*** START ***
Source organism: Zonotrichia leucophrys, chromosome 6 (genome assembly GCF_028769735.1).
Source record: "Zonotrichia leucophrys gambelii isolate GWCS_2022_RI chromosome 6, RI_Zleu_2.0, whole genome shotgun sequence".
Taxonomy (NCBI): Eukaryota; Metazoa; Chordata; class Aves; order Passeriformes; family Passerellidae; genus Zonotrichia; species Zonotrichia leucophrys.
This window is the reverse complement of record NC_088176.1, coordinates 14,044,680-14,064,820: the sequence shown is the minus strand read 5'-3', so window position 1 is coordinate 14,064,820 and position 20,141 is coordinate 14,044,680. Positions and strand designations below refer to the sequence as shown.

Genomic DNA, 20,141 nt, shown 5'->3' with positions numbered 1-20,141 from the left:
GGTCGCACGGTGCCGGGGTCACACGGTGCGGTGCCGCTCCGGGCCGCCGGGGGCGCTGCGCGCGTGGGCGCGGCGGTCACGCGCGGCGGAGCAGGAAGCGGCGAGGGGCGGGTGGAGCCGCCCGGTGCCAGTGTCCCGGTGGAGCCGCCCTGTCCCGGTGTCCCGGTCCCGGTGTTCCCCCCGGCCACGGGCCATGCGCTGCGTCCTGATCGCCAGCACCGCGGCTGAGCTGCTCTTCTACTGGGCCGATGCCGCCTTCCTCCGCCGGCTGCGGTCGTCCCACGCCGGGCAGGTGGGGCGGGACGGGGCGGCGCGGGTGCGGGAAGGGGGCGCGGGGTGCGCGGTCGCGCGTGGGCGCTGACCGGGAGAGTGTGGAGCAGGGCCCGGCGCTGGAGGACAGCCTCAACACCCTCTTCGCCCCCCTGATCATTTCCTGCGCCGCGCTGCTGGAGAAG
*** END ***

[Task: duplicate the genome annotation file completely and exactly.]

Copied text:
Source organism: Zonotrichia leucophrys, chromosome 6 (genome assembly GCF_028769735.1).
Source record: "Zonotrichia leucophrys gambelii isolate GWCS_2022_RI chromosome 6, RI_Zleu_2.0, whole genome shotgun sequence".
Taxonomy (NCBI): Eukaryota; Metazoa; Chordata; class Aves; order Passeriformes; family Passerellidae; genus Zonotrichia; species Zonotrichia leucophrys.
This window is the reverse complement of record NC_088176.1, coordinates 14,044,680-14,064,820: the sequence shown is the minus strand read 5'-3', so window position 1 is coordinate 14,064,820 and position 20,141 is coordinate 14,044,680. Positions and strand designations below refer to the sequence as shown.

Genomic DNA, 20,141 nt, shown 5'->3' with positions numbered 1-20,141 from the left:
GGTCGCACGGTGCCGGGGTCACACGGTGCGGTGCCGCTCCGGGCCGCCGGGGGCGCTGCGCGCGTGGGCGCGGCGGTCACGCGCGGCGGAGCAGGAAGCGGCGAGGGGCGGGTGGAGCCGCCCGGTGCCAGTGTCCCGGTGGAGCCGCCCTGTCCCGGTGTCCCGGTCCCGGTGTTCCCCCCGGCCACGGGCCATGCGCTGCGTCCTGATCGCCAGCACCGCGGCTGAGCTGCTCTTCTACTGGGCCGATGCCGCCTTCCTCCGCCGGCTGCGGTCGTCCCACGCCGGGCAGGTGGGGCGGGACGGGGCGGCGCGGGTGCGGGAAGGGGGCGCGGGGTGCGCGGTCGCGCGTGGGCGCTGACCGGGAGAGTGTGGAGCAGGGCCCGGCGCTGGAGGACAGCCTCAACACCCTCTTCGCCCCCCTGATCATTTCCTGCGCCGCGCTGCTGGAGAAG